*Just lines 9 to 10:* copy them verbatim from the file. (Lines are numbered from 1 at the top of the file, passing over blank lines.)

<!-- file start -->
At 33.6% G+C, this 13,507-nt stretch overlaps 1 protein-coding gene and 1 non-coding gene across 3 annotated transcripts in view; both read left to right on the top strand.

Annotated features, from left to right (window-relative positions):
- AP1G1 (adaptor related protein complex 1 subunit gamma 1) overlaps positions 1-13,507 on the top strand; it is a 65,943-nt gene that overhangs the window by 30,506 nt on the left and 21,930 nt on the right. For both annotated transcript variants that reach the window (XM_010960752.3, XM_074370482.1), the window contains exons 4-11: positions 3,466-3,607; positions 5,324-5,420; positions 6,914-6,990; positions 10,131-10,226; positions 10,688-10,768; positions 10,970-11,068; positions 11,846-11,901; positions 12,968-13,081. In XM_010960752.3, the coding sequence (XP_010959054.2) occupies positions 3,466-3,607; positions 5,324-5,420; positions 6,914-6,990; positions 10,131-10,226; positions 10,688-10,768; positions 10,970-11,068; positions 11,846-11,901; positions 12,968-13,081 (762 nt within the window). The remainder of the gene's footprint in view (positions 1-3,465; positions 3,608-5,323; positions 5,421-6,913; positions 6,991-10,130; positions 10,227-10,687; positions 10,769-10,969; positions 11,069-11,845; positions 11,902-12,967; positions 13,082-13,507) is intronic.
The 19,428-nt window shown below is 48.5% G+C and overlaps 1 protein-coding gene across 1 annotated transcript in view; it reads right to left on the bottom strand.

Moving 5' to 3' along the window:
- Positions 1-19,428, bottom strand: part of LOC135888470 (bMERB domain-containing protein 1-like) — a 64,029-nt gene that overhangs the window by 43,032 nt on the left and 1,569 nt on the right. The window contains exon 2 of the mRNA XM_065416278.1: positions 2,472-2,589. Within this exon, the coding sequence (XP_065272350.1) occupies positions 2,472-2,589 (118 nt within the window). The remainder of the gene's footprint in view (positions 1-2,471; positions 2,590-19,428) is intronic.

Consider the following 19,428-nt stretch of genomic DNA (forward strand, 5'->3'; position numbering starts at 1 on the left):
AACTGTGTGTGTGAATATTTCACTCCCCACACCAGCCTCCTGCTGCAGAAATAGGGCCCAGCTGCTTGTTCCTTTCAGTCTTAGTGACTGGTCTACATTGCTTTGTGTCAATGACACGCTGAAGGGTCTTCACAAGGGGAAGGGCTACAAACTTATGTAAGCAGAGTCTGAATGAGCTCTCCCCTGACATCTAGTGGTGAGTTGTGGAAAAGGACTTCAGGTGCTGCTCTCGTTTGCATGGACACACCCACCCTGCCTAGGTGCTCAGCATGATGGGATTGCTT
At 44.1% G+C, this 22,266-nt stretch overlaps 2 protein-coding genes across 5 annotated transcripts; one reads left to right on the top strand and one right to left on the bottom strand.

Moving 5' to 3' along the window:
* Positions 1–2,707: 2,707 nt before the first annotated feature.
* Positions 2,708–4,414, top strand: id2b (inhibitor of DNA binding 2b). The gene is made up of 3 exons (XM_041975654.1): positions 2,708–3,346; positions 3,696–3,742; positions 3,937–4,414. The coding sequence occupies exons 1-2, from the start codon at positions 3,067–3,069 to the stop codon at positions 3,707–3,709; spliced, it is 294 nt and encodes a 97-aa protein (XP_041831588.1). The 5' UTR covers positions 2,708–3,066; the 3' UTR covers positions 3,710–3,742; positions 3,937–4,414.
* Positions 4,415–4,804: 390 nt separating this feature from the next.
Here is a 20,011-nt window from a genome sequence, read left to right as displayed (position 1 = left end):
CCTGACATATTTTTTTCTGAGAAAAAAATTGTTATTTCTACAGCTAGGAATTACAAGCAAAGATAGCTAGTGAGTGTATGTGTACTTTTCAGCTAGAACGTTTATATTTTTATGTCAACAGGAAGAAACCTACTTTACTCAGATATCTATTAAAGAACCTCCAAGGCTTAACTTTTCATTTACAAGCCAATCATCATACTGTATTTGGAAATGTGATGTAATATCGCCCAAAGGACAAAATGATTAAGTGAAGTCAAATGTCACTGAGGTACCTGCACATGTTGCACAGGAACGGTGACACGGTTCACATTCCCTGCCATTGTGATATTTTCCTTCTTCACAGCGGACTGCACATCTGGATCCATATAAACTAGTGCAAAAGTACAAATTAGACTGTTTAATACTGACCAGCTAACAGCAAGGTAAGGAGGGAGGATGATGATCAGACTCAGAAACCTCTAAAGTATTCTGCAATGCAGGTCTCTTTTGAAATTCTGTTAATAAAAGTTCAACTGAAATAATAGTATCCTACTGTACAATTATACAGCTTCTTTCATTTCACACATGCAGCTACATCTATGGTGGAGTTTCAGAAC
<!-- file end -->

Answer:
At 44.1% G+C, this 22,266-nt stretch overlaps 2 protein-coding genes across 5 annotated transcripts; one reads left to right on the top strand and one right to left on the bottom strand.

Moving 5' to 3' along the window: